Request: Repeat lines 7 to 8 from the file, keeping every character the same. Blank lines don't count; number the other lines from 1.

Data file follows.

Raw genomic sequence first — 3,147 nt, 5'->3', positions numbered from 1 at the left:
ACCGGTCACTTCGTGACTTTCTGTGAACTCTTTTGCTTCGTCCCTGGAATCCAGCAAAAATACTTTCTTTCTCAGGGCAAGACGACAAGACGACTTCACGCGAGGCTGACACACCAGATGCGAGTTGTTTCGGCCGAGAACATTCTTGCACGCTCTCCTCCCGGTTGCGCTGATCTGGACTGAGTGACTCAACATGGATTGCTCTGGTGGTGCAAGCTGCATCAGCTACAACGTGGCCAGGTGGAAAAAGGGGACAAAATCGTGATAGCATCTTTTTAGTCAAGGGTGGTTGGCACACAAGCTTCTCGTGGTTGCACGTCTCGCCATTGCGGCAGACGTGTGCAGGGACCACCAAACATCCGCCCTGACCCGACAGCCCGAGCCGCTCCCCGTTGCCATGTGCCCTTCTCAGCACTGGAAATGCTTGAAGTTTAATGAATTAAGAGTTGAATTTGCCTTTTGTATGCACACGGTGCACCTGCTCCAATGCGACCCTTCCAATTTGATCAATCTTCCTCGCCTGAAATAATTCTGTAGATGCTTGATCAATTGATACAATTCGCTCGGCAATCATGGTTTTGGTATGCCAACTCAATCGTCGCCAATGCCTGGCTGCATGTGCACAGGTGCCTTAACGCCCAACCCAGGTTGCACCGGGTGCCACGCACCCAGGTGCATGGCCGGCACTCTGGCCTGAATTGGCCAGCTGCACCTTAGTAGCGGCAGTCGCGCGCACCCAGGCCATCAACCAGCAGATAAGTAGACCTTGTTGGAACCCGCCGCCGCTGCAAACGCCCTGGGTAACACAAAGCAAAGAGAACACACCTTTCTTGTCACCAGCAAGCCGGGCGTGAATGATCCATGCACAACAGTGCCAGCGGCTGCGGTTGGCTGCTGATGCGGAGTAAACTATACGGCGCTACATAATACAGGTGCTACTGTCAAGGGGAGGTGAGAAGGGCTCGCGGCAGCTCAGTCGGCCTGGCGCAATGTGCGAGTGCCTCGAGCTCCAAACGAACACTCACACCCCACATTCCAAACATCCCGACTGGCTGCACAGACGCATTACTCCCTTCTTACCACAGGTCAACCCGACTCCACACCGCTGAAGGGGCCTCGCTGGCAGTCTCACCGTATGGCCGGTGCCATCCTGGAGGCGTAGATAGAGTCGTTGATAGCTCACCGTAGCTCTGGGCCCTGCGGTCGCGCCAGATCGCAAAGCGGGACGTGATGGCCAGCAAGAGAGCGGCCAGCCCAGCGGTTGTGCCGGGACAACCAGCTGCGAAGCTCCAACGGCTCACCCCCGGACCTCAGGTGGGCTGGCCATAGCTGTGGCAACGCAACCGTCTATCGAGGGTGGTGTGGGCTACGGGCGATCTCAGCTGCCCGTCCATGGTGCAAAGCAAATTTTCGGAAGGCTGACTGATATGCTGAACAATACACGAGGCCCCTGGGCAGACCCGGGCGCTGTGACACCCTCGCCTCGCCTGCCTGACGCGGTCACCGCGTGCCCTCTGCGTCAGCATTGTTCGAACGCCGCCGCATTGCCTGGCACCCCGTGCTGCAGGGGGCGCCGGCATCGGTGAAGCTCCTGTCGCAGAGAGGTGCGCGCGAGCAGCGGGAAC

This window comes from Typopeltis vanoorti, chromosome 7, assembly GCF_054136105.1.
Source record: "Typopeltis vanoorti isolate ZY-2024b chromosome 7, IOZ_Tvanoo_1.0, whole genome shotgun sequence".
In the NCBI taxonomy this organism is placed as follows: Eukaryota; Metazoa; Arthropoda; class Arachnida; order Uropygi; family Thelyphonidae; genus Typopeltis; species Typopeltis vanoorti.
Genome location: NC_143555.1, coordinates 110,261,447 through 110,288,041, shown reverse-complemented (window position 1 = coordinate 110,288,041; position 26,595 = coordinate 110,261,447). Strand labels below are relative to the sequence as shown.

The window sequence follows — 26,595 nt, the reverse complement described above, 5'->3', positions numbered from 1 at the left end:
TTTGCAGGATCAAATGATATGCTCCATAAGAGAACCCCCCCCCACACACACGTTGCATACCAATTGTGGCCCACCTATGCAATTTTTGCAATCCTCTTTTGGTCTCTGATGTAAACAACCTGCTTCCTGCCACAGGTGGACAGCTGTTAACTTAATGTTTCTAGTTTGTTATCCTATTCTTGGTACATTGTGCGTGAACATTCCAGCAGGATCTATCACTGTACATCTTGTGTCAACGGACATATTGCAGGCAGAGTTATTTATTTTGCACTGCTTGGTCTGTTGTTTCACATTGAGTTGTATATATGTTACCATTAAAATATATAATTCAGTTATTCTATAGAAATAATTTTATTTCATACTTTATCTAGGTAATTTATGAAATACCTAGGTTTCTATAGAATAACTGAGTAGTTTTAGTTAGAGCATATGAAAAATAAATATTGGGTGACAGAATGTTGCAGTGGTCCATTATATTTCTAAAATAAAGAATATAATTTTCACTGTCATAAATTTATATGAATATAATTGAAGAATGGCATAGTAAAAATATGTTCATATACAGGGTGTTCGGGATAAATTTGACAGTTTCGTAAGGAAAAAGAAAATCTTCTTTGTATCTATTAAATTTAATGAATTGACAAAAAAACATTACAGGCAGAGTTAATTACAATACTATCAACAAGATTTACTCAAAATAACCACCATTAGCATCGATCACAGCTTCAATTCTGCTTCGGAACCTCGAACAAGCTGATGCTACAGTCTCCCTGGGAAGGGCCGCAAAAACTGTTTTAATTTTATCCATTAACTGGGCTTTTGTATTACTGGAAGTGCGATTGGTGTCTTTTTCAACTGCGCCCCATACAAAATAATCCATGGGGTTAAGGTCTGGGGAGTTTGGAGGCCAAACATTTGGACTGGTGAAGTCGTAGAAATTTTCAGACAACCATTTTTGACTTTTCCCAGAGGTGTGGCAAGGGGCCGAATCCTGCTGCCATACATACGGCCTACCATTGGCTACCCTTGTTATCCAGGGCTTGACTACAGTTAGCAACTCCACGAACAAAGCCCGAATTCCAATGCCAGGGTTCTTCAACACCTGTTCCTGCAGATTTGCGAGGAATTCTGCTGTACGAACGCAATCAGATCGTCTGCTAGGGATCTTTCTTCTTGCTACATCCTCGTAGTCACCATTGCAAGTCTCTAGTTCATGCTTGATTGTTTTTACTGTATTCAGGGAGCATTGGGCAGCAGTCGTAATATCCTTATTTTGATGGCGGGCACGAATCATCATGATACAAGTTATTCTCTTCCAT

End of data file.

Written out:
The window sequence follows — 26,595 nt, the reverse complement described above, 5'->3', positions numbered from 1 at the left end:
TTTGCAGGATCAAATGATATGCTCCATAAGAGAACCCCCCCCCACACACACGTTGCATACCAATTGTGGCCCACCTATGCAATTTTTGCAATCCTCTTTTGGTCTCTGATGTAAACAACCTGCTTCCTGCCACAGGTGGACAGCTGTTAACTTAATGTTTCTAGTTTGTTATCCTATTCTTGGTACATTGTGCGTGAACATTCCAGCAGGATCTATCACTGTACATCTTGTGTCAACGGACATATTGCAGGCAGAGTTATTTATTTTGCACTGCTTGGTCTGTTGTTTCACATTGAGTTGTATATATGTTACCATTAAAATATATAATTCAGTTATTCTATAGAAATAATTTTATTTCATACTTTATCTAGGTAATTTATGAAATACCTAGGTTTCTATAGAATAACTGAGTAGTTTTAGTTAGAGCATATGAAAAATAAATATTGGGTGACAGAATGTTGCAGTGGTCCATTATATTTCTAAAATAAAGAATATAATTTTCACTGTCATAAATTTATATGAATATAATTGAAGAATGGCATAGTAAAAATATGTTCATATACAGGGTGTTCGGGATAAATTTGACAGTTTCGTAAGGAAAAAGAAAATCTTCTTTGTATCTATTAAATTTAATGAATTGACAAAAAAACATTACAGGCAGAGTTAATTACAATACTATCAACAAGATTTACTCAAAATAACCACCATTAGCATCGATCACAGCTTCAATTCTGCTTCGGAACCTCGAACAAGCTGATGCTACAGTCTCCCTGGGAAGGGCCGCAAAAACTGTTTTAATTTTATCCATTAACTGGGCTTTTGTATTACTGGAAGTGCGATTGGTGTCTTTTTCAACTGCGCCCCATACAAAATAATCCATGGGGTTAAGGTCTGGGGAGTTTGGAGGCCAAACATTTGGACTGGTGAAGTCGTAGAAATTTTCAGACAACCATTTTTGACTTTTCCCAGAGGTGTGGCAAGGGGCCGAATCCTGCTGCCATACATACGGCCTACCATTGGCTACCCTTGTTATCCAGGGCTTGACTACAGTTAGCAACTCCACGAACAAAGCCCGAATTCCAATGCCAGGGTTCTTCAACACCTGTTCCTGCAGATTTGCGAGGAATTCTGCTGTACGAACGCAATCAGATCGTCTGCTAGGGATCTTTCTTCTTGCTACATCCTCGTAGTCACCATTGCAAGTCTCTAGTTCATGCTTGATTGTTTTTACTGTATTCAGGGAGCATTGGGCAGCAGTCGTAATATCCTTATTTTGATGGCGGGCACGAATCATCATGATACAAGTTATTCTCTTCCAT